Security Forward-Risk and Intelligence Forum’s quarterly meeting was held on 22 March at The Honourable Artillery Company headquarters in the City of London, a year to the day since the Westminster Attack.
Our first speaker was our own ‘Speaker in Residence’ and Senior Adviser, Lt Col Crispin Black MBE MPhil, who changed his original presentation in order to respond to the nerve agent attack in Salisbury. The title of his talk was "Has The Russian Bear Gone Mad? The Implications For The West Of The Russian Nerve Agent Attack In Salisbury." Crispin visited Salisbury the day before our meeting to gauge the mood. The most important point that he made was that we cannot yet be sure that the attack was indeed ordered by President Putin as the British Foreign Secretary confidently stated.
The chemistry of nerve agents is not that complex (the sarin gas used in the Tokyo metro attacks of 1995 was home-made) and it may be difficult even for the experts at Porton Down to be sure of the agent’s provenance at this stage. The most likely alternative theory is that Russian Intelligence or perhaps the Russian Mafia was behind the attack. We shall see. The Russians have denied everything, of course. In the end it probably doesn’t matter to them what the precise truth is. Putin and his cronies enjoy sowing chaos and distrust across the Western world for its own sake.
Crispin cautioned that in dealing with Russia we should not assume that either the people or the so-called elite see the world in the same way that we do. He was not confident, given the power and influence of Russian money in the UK and elsewhere, that effective action against the Russian State would be possible by HMG. Nor was he confident that concerted international action against Putin would come about; perhaps he was too pessimistic. On Monday 26 March, the EU announced the expulsion of a large number of suspected Russian spies from a broad range of countries. The USA has acted with especial vigour with more than 60 Russian ‘diplomats’ expelled and the Russian Consulate in Seattle (suspected of hosting intelligence operations against Boeing’s nearby HQ) shut down. There was a lively but unresolved debate following Crispin’s presentation which led us into the coffee break.
Our second speaker was Chris Phillips, Managing Director of Ippso Ltd and a former Police Officer specialising in Counter Terrorism. Chris is a consultant, speaker, and recognised Counter Terrorism and security expert. He is widely acknowledged as an expert in Counter Terrorism and Security on National and World media. The title of his presentation was "What Can A Business Practically Do About The Terrorism Threat". Chris described some of his recent work on crisis management and gave us some anecdotes drawn from his own experience. He gave enormously practical advice, for example, most casualties in a bombing have been hit by flying glass, so the introduction of protective glazing could dramatically cut down on injuries. Following the talk there was an excellent question and answer session in which our very knowledgeable participants were able to share their own experiences with the group.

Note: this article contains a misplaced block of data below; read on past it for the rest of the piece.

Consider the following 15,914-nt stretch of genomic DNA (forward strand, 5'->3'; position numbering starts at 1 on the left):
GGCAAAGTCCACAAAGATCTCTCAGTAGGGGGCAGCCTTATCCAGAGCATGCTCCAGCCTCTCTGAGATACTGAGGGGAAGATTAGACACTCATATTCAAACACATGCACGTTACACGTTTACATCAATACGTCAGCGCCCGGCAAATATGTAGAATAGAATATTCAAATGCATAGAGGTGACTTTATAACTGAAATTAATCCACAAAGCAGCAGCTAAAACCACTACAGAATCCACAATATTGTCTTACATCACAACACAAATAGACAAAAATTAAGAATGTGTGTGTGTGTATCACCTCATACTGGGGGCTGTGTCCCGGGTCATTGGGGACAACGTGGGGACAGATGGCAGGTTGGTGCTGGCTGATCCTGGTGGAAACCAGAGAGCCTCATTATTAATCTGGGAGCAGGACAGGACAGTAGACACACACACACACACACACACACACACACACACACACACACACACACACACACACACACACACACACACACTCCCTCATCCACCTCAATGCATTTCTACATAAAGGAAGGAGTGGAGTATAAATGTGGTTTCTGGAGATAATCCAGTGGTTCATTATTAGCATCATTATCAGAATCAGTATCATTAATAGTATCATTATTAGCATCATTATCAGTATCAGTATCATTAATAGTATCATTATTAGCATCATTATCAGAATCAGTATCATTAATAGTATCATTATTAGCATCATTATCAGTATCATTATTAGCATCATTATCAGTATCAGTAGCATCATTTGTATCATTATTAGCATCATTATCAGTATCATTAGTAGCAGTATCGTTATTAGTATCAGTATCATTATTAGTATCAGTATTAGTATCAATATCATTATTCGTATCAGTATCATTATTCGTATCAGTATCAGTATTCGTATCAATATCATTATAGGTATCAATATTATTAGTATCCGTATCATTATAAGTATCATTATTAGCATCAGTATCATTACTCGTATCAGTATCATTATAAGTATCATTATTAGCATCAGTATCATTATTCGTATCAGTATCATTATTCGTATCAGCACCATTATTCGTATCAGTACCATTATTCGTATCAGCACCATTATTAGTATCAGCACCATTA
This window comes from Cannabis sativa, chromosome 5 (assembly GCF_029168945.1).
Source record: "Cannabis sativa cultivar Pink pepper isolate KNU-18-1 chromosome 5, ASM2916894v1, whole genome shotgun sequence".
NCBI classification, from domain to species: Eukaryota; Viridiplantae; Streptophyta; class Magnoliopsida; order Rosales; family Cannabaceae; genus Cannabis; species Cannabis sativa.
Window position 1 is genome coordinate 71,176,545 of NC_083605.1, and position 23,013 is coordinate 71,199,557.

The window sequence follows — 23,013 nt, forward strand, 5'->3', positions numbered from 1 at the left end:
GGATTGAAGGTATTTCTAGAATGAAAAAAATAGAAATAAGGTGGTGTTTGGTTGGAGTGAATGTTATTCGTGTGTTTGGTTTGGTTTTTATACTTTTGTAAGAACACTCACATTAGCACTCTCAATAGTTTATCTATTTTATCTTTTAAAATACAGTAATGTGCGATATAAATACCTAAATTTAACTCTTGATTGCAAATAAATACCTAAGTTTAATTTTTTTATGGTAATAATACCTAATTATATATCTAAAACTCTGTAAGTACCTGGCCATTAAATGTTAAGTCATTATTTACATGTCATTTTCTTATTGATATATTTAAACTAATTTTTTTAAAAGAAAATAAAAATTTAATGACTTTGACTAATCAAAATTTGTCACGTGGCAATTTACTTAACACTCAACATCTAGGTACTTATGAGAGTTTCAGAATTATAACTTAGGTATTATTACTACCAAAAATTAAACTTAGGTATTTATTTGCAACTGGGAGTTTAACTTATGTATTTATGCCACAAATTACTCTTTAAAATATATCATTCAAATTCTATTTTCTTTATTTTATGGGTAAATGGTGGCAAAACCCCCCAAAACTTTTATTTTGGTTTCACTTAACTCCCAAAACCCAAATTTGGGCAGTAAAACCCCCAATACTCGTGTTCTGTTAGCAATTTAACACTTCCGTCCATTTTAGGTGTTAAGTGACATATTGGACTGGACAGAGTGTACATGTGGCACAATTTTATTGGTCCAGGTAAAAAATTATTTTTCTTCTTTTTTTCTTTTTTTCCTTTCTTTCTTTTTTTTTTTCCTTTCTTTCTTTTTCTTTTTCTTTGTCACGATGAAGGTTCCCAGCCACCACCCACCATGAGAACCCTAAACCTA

As usual, we then held our ‘Sharing Your Current In-Tray’ session in which participants highlighted their current ‘hot issues’ and debated future topics that we should cover. This was very valuable session and allowed the group to identify future threats and concerns and share intelligence. We then moved to the HAC Museum room for cocktails. Crispin's choice was a Ben Hur, celebrating the Cold War, dirty deeds, and vodka - two shots of vodka, dash of campari, topped with a maraschino cherry.
Our final speaker was Jeremy Jones, who is a Member of The Anglo-Omani Society with our Programme Chairman, Keith Holland. Jeremy runs a consultancy based in Oxford and has worked for the Omani Government since the 1980s. He is a Senior Associate Member at the Oxford Centre for Islamic Studies and was a Research Fellow at Harvard’s Kennedy School 2004-2007. He has written numerous books on Oman and he talked to us about his book "A History Of Modern Oman". A signed copy was given to all those present. We were also lucky to have an ex British Ambassador to Oman in the audience, namely Robert Alston, and he and Jeremy provided a dynamic and fascinating ‘double act’ in responding to the many questions from the audience. Their combined knowledge and experience was most illuminating. Following dinner there was the opportunity for the usual sharing of cards and networking which will allow our Members to share best practice with each other.
Our Summer Meeting will take place on 11 July 2018.